The Shakespeare Murders - A.G. Macdonell - ebook

The Shakespeare Murders ebook

A. G. Macdonell

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An amusing thriller by A.G. Macdonell, one of six mysteries he wrote under the pseudonym Neil Gordon. Macdonell is best known for the gently satirical novel „England, Their England”, which appeared the same year as „The Shakespeare Murders” and enjoyed a great success, which probably led to his abandoning the mystery genre. In „The Shakespeare Murders”, the treasure was to be found in an English country house, and it was worth one million pounds, but what was the treasure, was it jewels or something else? Various parties were searching; American gangsters among them, and all had to unravel the clues to be found in the works of Shakespeare. Murder followed murder as the ruthless search continued... Macdonell uses his usual skill, well-dosed with ingenious twists, and a fast moving story-line, to keep the reader riveted to the book.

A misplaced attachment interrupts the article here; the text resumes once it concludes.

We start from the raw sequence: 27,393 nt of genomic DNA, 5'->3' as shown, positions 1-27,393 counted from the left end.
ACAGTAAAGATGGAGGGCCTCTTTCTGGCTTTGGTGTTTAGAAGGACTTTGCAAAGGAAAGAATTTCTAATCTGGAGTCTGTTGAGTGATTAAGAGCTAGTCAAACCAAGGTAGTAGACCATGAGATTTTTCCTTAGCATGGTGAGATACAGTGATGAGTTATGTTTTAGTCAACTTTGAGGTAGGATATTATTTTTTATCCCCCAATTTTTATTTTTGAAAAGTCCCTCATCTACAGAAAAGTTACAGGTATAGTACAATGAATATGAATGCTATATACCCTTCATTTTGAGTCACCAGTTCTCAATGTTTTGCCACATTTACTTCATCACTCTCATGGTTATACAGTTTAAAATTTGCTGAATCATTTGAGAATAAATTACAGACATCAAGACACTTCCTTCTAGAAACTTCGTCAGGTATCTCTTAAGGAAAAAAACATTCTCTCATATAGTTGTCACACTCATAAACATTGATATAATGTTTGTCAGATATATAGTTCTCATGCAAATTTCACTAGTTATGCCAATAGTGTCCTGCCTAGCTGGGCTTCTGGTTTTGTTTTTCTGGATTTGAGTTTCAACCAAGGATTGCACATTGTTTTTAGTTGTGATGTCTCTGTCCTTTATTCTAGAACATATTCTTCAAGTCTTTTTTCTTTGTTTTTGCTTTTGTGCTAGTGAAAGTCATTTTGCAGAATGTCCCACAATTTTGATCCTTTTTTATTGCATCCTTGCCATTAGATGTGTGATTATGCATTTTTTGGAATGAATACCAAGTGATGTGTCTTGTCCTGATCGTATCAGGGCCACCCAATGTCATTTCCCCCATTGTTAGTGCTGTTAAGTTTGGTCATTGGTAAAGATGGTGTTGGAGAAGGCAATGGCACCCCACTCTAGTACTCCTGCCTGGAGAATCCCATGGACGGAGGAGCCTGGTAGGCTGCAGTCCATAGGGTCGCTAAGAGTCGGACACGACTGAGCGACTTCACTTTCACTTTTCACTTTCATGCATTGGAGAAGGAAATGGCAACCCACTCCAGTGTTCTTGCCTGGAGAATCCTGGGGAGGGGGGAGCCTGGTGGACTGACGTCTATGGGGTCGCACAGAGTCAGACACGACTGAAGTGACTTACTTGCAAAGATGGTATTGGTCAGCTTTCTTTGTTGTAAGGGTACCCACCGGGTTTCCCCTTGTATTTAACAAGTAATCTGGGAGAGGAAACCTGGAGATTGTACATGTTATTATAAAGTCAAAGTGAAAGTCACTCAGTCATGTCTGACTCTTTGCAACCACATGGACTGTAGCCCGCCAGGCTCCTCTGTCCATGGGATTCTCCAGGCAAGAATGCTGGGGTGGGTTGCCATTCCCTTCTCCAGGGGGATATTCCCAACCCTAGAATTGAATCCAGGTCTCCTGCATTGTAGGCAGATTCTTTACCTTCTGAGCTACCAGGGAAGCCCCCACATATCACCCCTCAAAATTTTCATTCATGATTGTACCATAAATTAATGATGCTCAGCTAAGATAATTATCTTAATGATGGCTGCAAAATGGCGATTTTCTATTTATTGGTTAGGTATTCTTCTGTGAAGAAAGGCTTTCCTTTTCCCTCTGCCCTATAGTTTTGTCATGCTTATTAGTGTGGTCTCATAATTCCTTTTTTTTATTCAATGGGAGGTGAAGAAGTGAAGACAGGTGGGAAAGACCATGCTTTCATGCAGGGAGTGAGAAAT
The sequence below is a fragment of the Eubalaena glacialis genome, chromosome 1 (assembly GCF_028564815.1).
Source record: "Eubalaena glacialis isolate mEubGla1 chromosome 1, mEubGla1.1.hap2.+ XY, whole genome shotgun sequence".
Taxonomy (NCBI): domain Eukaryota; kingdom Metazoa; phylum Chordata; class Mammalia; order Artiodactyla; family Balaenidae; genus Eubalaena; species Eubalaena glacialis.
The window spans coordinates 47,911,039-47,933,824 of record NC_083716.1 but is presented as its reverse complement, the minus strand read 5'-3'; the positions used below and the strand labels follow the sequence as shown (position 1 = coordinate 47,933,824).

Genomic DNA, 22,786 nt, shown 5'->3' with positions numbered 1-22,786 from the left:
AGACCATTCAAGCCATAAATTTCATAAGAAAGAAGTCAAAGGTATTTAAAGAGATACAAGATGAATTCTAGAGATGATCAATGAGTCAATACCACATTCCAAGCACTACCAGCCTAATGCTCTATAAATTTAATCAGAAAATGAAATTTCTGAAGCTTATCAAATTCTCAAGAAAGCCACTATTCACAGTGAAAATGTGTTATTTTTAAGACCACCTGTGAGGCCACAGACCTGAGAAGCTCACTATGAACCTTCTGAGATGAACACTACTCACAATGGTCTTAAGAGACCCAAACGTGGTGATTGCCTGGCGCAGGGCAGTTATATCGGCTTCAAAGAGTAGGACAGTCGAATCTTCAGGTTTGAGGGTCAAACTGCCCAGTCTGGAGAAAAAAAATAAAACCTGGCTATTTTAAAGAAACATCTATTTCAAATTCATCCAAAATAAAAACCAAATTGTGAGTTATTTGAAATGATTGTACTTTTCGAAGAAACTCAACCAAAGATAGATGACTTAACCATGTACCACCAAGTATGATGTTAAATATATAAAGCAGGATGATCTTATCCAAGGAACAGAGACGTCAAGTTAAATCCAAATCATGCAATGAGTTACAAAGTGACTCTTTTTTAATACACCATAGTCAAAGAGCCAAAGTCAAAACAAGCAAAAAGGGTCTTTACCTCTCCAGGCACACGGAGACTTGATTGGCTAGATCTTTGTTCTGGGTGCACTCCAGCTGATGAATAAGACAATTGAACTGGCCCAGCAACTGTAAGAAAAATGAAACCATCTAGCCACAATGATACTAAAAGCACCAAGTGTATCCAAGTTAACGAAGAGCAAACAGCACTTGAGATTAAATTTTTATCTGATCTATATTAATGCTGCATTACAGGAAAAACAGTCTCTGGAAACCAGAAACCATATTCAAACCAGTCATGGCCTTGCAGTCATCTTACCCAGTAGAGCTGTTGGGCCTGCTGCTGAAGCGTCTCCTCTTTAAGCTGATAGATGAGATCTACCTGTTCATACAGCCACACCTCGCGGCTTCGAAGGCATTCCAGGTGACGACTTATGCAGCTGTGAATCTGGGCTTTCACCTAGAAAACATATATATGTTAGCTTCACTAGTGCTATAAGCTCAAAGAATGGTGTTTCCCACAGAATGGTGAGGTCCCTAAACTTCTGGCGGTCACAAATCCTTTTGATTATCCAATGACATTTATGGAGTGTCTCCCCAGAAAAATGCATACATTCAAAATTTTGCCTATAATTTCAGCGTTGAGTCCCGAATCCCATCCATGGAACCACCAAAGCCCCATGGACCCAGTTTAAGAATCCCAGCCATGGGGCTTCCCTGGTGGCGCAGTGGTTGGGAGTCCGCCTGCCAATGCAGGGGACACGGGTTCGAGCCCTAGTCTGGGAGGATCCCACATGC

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Liczba stron: 310

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Contents

I. A MILLION POUNDS

II. MURDER AT THE MANOR

III. THE TREASURE

IV. SPARRING FOR POSITION

V. INSPECTOR FLEMING

VI. THE SECOND MURDER

VII. THE SAMPLER CLUE

VIII. LADY CAROLINE

IX. THE MISSING BOOK

X. WARM WORK AT CHISWICK

XI. THE SHAKESPEARE CLUES

XII. THE THIRD MURDER

XIII. BLACKMAIL

XIV. A GAME OF POKER

XV. THE DUKE GETS IN

XVI. KERRIGAN CONTRA MUNDUM

XVII. THE TREASURE

XVIII. A MILLION POUNDS

I. A MILLION POUNDS

One fine spring morning Peter Kerrigan was strolling casually along the Euston Road in the direction of King’s Cross. He saw a small man in a black felt hat coming towards him in a great hurry. The next moment a loiterer, who had been leaning against the rails and staring at the sky, lurched forward and bumped awkwardly into the small man and picked his pocket. Kerrigan, who took an interest in everything connected with his fellow-creatures, could not help admiring the dexterity with which the lounger had extracted the leather wallet and slipped it into his own coat-pocket. The next moment Kerrigan himself bumped awkwardly into the lounger, neatly removed the stolen wallet and, after many profuse apologies, turned round and walked briskly after the little man in the black felt hat.